It was just a book back then. There were no queues. No grown adults in costumes, waving wands. No blockbuster movie franchise, no video games, no theme parks. Twenty-five years ago this weekend, the first Harry Potter book was published, having previously been rejected by 12 publishers. The legend goes that Bloomsbury chief executive Nigel Newton waved Harry Potter and the Philosopher’s Stone through because his daughter had enjoyed reading the manuscript. Surely, 500 million copies later, she should be getting a cut.
No one can predict what our next big cultural phenomenon will be. What we do know, though, is that it won’t ever be like that again. Harry Potter was the last great collective obsession of an analogue age. It came from a time before binge-watching, before memes, before Amazon Prime. We used to do this thing called “waiting”. Our online, on-demand culture has changed habits so fundamentally that it’s remarkable to think that a significant number of those 500 million readers actually went to a bookshop to get their copies.
In fact, those trips to the bookshop are really the things I remember. So ravenous were readers’ appetites that, by the fourth book, the shops were opening at midnight so the reading could start within seconds of release. Those midnight parties didn’t happen before Potter, and haven’t really happened since. No book has come close to that level of anticipation, of course, but also now you don’t have to go anywhere to get things almost immediately.
When I cast my mind back to 11-year-old me, sitting in my bedroom in Maidstone, getting swept away by it all, that sense of occasion is what’s imprinted on my mind; I have less recollection of the stories themselves. The vague summary I maintain about what happened in Harry Potter is: three pals have to go to school (annoying) where they learn to be wizards (more worthwhile). While doing this, they try to kill a guy so evil that no one says his name (a necessary task, if melodramatic behaviour). Also, there’s an owl.
The early books came out when I was of prime Potter readership age. Except, at first, I didn’t want anything to do with them. If any adult suggested I read these Harry Potter books, I’d stare them out and say something along the lines of “Ugh, I’m not a geek!” I’d scowl. I’d saunter. I’d go and spend some time looking at my posters of Lee from Blue.
Except one day, I was at a friend’s house and was caught unawares. We were plonked in front of a video of the first film. The twinkly music began. I frowned, huffed, fixed my eyes to the wall. And then… my resolve started to weaken. On the screen was a giant man with a magical umbrella. He was telling an 11-year-old kid that his aunt and uncle had been lying to him. That he was a wizard. And they were going wand shopping! It was game over. Stubborn, surly me had to come to terms with the fact that Harry Potter was… quite good. By the weekend, I had read the first three books and was pining for the next one.
Like millions of my generation, the books ended up becoming an unexpected companion through my adolescence. When the final book was released, I was 16. The day before it hit bookshops, my first ever boyfriend brutally dumped me by instant message on MSN. Reeling from the news, unable to eat or sleep, I could contemplate one thing only: allowing my dad to escort me to WHSmith at midnight to claim my copy of Deathly Hallows. I woke up the next day and practically snorted the pages, reading until my eyes hurt, displacing my doom for 24 hours. How do the books end? I have no memory.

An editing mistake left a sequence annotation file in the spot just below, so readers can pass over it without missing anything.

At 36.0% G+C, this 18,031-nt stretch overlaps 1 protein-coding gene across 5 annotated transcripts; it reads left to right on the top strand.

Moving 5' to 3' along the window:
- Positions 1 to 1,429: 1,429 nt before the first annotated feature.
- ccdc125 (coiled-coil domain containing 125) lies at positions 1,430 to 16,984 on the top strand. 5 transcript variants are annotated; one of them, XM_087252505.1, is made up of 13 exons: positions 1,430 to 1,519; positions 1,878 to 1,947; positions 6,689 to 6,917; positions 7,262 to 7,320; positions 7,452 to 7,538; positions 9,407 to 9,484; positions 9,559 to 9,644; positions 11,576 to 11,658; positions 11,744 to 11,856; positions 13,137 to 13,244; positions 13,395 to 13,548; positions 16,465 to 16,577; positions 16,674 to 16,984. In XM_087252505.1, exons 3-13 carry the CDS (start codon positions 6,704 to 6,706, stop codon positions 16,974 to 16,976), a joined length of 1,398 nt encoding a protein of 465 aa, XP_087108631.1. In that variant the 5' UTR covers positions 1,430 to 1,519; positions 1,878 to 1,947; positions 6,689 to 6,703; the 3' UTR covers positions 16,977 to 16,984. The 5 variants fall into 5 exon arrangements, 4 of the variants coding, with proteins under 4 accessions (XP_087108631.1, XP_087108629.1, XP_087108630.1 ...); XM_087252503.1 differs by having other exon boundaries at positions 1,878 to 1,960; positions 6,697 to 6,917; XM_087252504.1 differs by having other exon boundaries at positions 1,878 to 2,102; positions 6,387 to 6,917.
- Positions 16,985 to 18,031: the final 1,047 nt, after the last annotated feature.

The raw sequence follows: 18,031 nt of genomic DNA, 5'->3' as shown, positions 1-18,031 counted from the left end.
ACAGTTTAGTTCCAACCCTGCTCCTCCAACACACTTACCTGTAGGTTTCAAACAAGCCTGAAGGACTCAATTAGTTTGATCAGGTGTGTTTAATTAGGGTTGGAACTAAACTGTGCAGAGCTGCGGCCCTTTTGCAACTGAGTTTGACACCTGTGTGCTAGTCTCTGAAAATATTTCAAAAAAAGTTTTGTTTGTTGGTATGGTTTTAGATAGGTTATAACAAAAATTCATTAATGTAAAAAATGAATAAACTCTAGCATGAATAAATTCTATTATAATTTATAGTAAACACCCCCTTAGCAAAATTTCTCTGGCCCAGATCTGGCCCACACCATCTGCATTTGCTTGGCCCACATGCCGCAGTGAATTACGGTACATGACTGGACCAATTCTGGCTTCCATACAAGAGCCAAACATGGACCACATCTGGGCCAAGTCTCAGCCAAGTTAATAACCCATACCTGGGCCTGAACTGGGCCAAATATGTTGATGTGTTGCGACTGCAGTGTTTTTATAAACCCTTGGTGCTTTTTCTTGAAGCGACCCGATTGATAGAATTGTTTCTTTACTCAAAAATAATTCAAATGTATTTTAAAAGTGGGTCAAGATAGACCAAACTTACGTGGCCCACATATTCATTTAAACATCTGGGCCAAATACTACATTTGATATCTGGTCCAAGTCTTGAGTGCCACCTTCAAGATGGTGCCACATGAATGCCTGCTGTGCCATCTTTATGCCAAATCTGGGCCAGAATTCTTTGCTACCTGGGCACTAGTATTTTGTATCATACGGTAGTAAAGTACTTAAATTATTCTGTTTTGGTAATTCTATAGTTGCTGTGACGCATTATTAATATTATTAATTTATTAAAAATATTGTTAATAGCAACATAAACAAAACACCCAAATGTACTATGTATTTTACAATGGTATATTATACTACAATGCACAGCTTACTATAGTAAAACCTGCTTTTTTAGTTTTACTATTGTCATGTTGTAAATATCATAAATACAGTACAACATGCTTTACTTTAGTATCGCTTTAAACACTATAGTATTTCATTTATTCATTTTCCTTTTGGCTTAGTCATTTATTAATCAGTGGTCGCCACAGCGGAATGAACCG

Some of the hysteria of Pottermania now seems quaint. JK Rowling’s editors have described secret meetings, where manuscripts were handed over in Sainsbury’s bags before being put into a safe. In 2000, critic Anthony Holden published an epic slag-off of the series in The Observer. (My favourite bit is when Jerry Hall and Imogen Stubbs, his fellow judges on a children’s fiction prize, tell him their kids love Potter. His response: “‘You should be reading them Beowulf,’ I snapped testily.”) The Observer postbag was subsequently deluged with letters from youngsters, telling Holden how wrong he was. “Although I may be only 10, I still count and there are plenty of others who do not agree with you,” wrote one. Rowling’s legacy may now be under debate, thanks to her habit of sharing controversial opinions and retrospectively amending her characters, but in 2011, she was named as one of Britain’s national treasures, alongside Paul McCartney and David Attenborough.
By the final book, published in 2007, a savage trend began in which young men filmed themselves driving by queues of eager fans at bookshops, shouting spoilers at them. “Snape kills Dumbledore!” they yell. “You bitch!” someone screams back. Another fan starts to run after their car, ready to attack. It was intense, fanatical, unprecedented.
None of this is to say that our collective cultural obsessions are no longer fun. There are Game of Thrones memes that still make me cackle. The words to Hamilton were embedded in my brain before I ever saw the show. And there’s no point watching Love Island if you don’t read the tweets. But it’s different: louder, brasher, more minded towards slight mockery. I feel nostalgic for Potter as the last pre-internet phenomenon, the like of which we won’t see again. It wasn’t just the sense of ceremony – the anticipation, the trip to the bookshop – but the lack of noise. The experience was quieter, more personal. No screens. No spoilers (bitches aside). No running commentary from the author online. Five hundred million people might have read it. But most of the time, it was just you and a book.